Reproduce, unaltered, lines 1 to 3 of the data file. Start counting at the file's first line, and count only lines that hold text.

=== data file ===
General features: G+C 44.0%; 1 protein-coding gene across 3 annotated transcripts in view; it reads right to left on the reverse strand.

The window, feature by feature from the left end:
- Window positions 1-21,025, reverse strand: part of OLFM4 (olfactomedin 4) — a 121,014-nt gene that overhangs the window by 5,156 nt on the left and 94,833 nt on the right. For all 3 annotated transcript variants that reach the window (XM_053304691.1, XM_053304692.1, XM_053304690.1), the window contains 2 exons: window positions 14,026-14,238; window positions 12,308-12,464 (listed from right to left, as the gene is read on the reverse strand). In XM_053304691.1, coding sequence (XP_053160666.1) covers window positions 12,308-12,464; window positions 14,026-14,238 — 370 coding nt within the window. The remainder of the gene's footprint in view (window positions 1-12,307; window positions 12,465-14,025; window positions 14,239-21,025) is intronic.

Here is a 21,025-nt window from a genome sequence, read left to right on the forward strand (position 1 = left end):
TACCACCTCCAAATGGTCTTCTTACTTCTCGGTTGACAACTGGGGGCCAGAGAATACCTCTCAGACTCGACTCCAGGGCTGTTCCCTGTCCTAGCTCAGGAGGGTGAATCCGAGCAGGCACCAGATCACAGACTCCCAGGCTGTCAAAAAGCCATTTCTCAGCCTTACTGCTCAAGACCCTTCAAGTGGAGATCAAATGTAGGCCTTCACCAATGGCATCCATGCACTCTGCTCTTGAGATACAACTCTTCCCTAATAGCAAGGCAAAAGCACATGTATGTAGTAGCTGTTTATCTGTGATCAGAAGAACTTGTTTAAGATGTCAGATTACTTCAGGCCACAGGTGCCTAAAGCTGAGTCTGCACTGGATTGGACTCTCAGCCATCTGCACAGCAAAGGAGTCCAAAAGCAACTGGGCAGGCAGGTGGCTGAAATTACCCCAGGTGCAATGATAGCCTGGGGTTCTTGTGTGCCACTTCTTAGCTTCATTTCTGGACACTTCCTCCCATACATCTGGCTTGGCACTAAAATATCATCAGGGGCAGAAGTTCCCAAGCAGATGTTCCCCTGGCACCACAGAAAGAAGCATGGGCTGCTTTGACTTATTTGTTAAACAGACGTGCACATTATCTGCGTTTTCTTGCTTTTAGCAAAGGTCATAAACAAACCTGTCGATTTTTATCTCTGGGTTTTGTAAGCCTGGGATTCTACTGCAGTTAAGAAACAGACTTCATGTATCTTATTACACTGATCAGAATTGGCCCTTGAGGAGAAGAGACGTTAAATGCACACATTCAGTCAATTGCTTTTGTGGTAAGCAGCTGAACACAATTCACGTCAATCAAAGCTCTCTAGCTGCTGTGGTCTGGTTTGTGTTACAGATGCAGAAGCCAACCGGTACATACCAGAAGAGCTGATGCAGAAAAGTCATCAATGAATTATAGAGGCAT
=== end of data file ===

General features: G+C 44.0%; 1 protein-coding gene across 3 annotated transcripts in view; it reads right to left on the reverse strand.

The window, feature by feature from the left end:
- Window positions 1-21,025, reverse strand: part of OLFM4 (olfactomedin 4) — a 121,014-nt gene that overhangs the window by 5,156 nt on the left and 94,833 nt on the right. For all 3 annotated transcript variants that reach the window (XM_053304691.1, XM_053304692.1, XM_053304690.1), the window contains 2 exons: window positions 14,026-14,238; window positions 12,308-12,464 (listed from right to left, as the gene is read on the reverse strand). In XM_053304691.1, coding sequence (XP_053160666.1) covers window positions 12,308-12,464; window positions 14,026-14,238 — 370 coding nt within the window. The remainder of the gene's footprint in view (window positions 1-12,307; window positions 12,465-14,025; window positions 14,239-21,025) is intronic.